However, a department administrative order says that attachés should first render two years of service in the department’s central office before being given an assignment abroad.

DOLE Administrative Order No. 101, series of 2011, requires “at least 3 years of residency in government service, two years of which have been served at the DOLE or its attached agency.”

A former labor executive and sources from DOLE and OFW monitoring groups said no order has repealed or superseded this rule, but it has not been strictly implemented. The two-year service requirement had also been observed by past administrations.

“[It is] one way of ensuring that, at least during those times, the office should be able to measure the performance of the person,” said a former labor official Rappler talked to. 

“Some of them are really lining up for deployment because they feel that they [need] a different environment. But you have to prove your worth, that you are worth the deployment,” the official added. 

Garzon was appointed in December, 2016 while Ramos and Siclot were appointed in January this year.

The AO, however, gives the labor secretary flexibility to deploy new appointees in the “exigency of service” or depending on the needs of the posts.

Bello explained that the deployment is based on the different needs of the post.

For example, he said, there is now a need to appoint one in Toronto because of the increasing number of caregivers in Canada. There also came the need to deploy someone to Washington DC because the attaché there was reassigned to Singapore, which is considered one of the toughest posts.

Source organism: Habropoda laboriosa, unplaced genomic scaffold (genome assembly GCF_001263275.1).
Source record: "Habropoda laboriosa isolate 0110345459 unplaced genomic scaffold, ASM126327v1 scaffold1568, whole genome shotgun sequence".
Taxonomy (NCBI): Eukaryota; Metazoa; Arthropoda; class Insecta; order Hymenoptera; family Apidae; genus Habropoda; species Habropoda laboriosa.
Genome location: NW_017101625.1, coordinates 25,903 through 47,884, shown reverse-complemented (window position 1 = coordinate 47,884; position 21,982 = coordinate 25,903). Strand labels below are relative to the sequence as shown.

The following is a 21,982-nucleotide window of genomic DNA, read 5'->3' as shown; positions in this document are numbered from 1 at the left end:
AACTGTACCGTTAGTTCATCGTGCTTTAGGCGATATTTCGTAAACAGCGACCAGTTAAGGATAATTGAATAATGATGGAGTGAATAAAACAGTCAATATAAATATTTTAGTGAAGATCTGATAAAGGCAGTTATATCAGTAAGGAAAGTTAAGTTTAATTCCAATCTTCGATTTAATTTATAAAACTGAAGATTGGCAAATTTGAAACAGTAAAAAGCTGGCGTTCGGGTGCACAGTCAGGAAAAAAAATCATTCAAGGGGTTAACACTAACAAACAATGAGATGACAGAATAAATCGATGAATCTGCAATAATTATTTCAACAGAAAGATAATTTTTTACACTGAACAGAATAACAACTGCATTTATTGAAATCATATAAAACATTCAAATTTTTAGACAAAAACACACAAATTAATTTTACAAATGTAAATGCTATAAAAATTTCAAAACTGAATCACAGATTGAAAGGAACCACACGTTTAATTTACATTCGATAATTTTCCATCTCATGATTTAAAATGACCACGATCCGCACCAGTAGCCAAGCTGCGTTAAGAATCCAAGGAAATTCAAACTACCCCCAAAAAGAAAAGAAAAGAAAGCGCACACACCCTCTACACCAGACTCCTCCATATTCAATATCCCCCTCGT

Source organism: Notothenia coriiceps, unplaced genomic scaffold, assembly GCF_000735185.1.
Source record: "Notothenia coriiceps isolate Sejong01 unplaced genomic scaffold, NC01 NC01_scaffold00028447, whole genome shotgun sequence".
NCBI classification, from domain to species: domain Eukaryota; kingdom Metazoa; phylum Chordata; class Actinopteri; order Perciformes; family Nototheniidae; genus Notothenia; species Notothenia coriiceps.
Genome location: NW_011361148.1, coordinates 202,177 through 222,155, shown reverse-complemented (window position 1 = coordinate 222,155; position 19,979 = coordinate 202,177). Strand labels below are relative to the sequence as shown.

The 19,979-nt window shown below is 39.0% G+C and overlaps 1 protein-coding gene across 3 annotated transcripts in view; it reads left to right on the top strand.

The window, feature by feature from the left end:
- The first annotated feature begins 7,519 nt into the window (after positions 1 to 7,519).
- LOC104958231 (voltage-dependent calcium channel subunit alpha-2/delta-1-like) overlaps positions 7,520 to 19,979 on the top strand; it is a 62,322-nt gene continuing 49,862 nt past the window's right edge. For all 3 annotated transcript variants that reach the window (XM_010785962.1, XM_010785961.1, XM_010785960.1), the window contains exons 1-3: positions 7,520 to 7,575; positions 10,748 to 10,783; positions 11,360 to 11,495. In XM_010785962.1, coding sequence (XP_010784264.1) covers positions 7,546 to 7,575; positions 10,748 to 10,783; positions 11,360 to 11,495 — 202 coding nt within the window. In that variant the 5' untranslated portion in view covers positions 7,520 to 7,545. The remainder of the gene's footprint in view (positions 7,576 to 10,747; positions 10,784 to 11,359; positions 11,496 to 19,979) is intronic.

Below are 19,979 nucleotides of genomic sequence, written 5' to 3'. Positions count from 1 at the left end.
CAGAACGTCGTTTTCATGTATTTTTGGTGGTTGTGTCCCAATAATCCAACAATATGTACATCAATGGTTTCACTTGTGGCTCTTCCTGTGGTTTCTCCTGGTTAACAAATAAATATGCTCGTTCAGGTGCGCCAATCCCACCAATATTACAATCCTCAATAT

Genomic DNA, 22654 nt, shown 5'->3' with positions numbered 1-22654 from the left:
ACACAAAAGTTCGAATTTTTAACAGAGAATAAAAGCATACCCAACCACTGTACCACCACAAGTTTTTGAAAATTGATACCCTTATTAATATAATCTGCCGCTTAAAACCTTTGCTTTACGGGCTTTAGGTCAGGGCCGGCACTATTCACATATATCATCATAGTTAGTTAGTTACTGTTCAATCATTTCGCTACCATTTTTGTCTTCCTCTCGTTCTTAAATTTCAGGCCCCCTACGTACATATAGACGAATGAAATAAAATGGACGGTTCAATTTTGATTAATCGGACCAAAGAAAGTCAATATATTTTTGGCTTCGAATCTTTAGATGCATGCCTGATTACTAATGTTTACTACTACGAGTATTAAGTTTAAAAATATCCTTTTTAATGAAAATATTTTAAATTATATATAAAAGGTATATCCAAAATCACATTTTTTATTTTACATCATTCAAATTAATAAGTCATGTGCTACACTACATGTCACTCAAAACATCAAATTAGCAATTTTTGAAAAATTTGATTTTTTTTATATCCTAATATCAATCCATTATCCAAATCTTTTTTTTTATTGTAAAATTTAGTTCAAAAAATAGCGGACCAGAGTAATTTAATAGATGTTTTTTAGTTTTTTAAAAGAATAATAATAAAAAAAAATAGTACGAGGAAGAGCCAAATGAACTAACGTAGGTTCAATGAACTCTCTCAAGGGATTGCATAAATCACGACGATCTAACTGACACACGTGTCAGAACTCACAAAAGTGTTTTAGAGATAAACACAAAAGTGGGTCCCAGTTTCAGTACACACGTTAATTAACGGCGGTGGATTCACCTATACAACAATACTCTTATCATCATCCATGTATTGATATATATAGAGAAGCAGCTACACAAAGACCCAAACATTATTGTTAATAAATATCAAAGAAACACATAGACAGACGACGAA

Coveted position

Being a labor attaché is a sought after post in the labor department. Equivalent to a director II position in the department, an attaché I or II has a salary grade (SG) of 19 to 25.

Based on the updated Salary Standardization Law, SG 19 starts at P36,409 and reaches up to P50,702 after 4 years. SG 25 starts at P67,520 and could reach up to P106,493.

Aside from the salary, Administrative Order 168 or the POLO manual specified the following perks that attachés are entitled to:

  • Diplomatic passport
  • cash gift and year-end bonus
  • overseas allowance 
  • living quarters allowance
  • family allowance ($1,800 per annum for spouse, $900 per annum for each minor child) 
  • clothing allowance (not exceeding $400 dollars in a year)
  • health care and medical services
  • educational allowance  ($1,000 per school year for each child) 
  • death benefits

Balancing the politics of governance to get their desired assignments is a reality they face, two former DOLE officials said. 

At the end of the day, it all depends on the leadership to appoint who is deemed fit to serve the country’s migrant workers, with politics and personal ties as obvious factors. – with a report from Pia Ranada/ 

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Patty Pasion

Patty leads the Rappler+ membership program. She used to be a Rappler multimedia reporter who covered politics, labor, and development issues of vulnerable sectors.